Windermere String Quartet –part of the Hammer Series Reply

Review by Judith Caldwell

As part of the Hammer Baroque series of concerts the Windermere String Quartet played three string quartets by teenaged composers. The concert was called ‘Young Blood’ and featured Mozart, Arriaga and Schubert. The players of the Windermere String Quartet, Elizabeth Loewen Andrews & Michelle Odorico, violins, Anthony Rapoport, viola and cellist Laura Jones, were seated in the centre of the room with the near capacity audience circled around them. This gave the concert an air of being in a large living room, which is how these works would have been originally heard.
Mozart was 17 when he wrote a String Quartet in B flat (K172).

The members of Windermere Quartet, performing

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“Cirque de la Philharmonique ét la O.P.H.”, Reply

Review by Danny Gaisin

Editor’s note: -”O.P.H.” or bilingually ‘orchestre philharmonique d’Hamilton’
The Hamilton Philharmonic offered two guests in what was an amazing evening and a stupendously entertaining one. On the podium was Kitchener’s Daniel Bartholomew-Poyser , with the renowned Cirque de la Symphonie performing on stage. The HPO was in top form; the conductor was in perfect synch with the musicians; (& vice versa). The ½ dozen Cirque members astounded; diverted & astonished the audience. Guilty admission: – this scribe uttered way too many ‘Oy vey‘s’ at what appeared to be certain-death ministrations.
The program was dedicated to the compositions created for, or used, by Hollywood.

Cirque de la Symphonie & maestro Daniel Bartholomew-Poyser -post concert

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“Messiah”, Bach Elgar’s 2017 version Reply

Review by Judith Caldwell
Messiah is an event that defines the Christmas season. The Bach Elgar Choir has been singing for 113 years and have offered the oratorio through most of those years including 2017. Guest conductor Howard Dyck, with soloists Agnes Zsigovics, soprano, mezzo Allyson McHardy, Colin Ainsworth, tenor, and bassist Sean Watson, the choir, and a 19-piece orchestra presented the full version of Messiah on Saturday night and a shorter sing-along version on Sunday afternoon at Melrose United Church. The church has good acoustics but the pews are quite uncomfortable for a long concert. though it was written as an Easter Oratorio, it tells of the birth, life, death and resurrection of Jesus Christ.

Bach Elgar interpreting Handel’s MESSIAH

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HPO’s “Home for the holidays” extravaganza evening Reply

Review by Danny Gaisin
The mark of a top-drawer orchestra is its ability to successfully interpret a range of genres and under diverse conductors. The Hamilton Phil’ exhibited both these talents in presenting a cornucopia of familiar melodies of the season, and under the guest baton of Lucas Waldin of the Edmonton Symphony.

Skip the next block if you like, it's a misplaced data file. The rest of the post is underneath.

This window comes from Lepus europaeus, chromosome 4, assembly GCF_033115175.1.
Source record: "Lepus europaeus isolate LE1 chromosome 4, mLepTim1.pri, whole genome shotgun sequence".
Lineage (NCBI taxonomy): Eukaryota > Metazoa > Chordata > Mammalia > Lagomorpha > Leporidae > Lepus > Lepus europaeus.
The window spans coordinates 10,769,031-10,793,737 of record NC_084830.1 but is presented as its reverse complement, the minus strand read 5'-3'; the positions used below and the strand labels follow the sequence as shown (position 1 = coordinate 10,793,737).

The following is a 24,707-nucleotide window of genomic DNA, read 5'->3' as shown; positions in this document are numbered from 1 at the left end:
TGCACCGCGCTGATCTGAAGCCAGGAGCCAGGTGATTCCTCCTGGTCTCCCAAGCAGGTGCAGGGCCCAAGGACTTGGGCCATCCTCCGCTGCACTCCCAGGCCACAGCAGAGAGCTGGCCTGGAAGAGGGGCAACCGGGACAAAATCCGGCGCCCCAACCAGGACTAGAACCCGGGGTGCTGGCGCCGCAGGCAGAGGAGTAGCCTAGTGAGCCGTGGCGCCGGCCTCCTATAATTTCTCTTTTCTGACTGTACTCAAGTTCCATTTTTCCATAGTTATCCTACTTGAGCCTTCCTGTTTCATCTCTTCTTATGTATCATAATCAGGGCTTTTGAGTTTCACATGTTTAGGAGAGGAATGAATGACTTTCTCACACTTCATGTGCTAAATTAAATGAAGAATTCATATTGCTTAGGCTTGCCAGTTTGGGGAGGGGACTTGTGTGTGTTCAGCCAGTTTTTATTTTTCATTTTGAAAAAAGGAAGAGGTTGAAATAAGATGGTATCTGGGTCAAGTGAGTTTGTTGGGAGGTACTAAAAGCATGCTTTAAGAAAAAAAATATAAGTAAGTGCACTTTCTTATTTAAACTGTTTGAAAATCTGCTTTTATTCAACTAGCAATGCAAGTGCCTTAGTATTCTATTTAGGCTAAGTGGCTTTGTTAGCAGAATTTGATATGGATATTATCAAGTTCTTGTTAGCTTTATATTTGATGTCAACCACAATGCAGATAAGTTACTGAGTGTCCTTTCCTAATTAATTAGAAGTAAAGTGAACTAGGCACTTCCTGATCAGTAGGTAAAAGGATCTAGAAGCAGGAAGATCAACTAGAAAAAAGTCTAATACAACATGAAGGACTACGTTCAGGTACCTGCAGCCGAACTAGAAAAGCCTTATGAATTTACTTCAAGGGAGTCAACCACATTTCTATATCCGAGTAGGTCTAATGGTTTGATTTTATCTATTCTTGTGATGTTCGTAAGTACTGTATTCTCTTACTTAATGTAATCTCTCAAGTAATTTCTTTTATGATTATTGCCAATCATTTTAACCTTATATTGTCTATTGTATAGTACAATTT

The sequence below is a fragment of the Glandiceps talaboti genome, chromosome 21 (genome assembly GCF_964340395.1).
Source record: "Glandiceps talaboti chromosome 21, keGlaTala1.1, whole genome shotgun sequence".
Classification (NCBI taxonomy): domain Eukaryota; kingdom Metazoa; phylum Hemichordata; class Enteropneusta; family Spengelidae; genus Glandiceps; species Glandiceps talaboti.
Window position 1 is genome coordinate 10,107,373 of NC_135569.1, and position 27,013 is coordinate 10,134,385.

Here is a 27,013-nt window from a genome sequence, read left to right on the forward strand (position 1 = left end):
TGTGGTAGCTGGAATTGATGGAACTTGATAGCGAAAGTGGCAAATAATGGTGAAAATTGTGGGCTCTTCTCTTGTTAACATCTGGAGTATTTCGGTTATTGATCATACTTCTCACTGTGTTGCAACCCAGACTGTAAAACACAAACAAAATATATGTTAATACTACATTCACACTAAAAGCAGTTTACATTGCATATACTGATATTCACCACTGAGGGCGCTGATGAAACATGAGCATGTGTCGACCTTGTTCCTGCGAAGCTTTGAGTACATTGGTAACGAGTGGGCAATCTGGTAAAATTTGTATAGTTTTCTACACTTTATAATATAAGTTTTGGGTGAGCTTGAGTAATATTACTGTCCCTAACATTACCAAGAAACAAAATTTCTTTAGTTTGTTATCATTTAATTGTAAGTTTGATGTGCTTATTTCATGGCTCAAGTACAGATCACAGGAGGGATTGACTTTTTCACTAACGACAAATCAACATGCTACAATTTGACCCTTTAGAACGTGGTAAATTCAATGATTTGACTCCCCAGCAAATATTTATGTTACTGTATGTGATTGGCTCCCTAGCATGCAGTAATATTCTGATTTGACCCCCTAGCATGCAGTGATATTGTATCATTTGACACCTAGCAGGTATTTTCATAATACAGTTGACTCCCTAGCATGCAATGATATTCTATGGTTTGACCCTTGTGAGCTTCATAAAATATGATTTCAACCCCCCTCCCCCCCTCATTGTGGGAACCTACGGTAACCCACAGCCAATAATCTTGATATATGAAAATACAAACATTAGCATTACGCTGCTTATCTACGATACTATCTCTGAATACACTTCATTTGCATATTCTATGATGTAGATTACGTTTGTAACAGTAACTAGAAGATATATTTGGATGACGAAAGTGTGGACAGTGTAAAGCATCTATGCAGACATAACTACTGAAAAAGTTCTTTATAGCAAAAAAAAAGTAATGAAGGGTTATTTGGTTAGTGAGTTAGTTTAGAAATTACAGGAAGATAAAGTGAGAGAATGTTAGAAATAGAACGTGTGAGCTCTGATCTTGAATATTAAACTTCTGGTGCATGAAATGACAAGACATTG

Regardless of one’s religious background or affiliation, the ubiquitous Christmas music is familiar to anyone with a radio or a visit to the mall or grocery store. To make an on-stage reprise thoroughly enjoyable surely is the mark of genius. Last night’s concert certainly achieved this level accolade on three different aspects – aural; visual and imaginative.

Heather Bambrick; Lucas Waldin and the H.P.O.

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TBSO Launches Into the Wonder of Mozart & Martinis Reply

Review by Sylvie Di Leonardo
The Thunder Bay Symphony Orchestra hosted their annual cocktail fundraiser Mozart and Martinis at Bight Restaurant last week. The symphony musicians appeared in chamber groups to perform the works of Mozart and his contemporaries in an intimate, elegantly decorated setting at the waterfront. Carefully-crafted cocktails including the Salzburg Spritz and Salieri’s Revenge were accompanied by artisanal appetizers, curated specially for the event by Bight’s Bianca Garofalo.
This evening’s program began with the overture course and
Salzburg Symphonies No. 1 followed by the Flute Quartet in D, K. 285. The uplifting melodies of the third movement Rondeau  were accompanied by aperol and orange flavors,

The Thunder Bay orchestra patrons enjoying the wines, nibbles & food

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“HPO Remembers”, consulare tenebris, solennes adque arcebant * Reply

Review by Danny & Terry Gaisin
The serendipitous alignment of Nov. 11th ’17 falling on a Saturday meant having the Hamilton Philharmonic present it’s traditional Remembrance Day event after the emotional catharsis of the city’s & (Country’s conventional) recognizance of the day’s significance. With the ritual and pomp of the Regimental Band of the ‘RHLI’s’ accompanied by a pipe band opening the evening, the two novel and contemporary compositions, the mood and mind-set of the audience was posited and ready for Mozart’s Requiem Mass, performed by the orchestra; 4 soloists and the Bach-Elgar Choir.

l-r: – Mercer; Nesrallah; New; Wiliford & Fanning performing the ‘Tuba Mirum’

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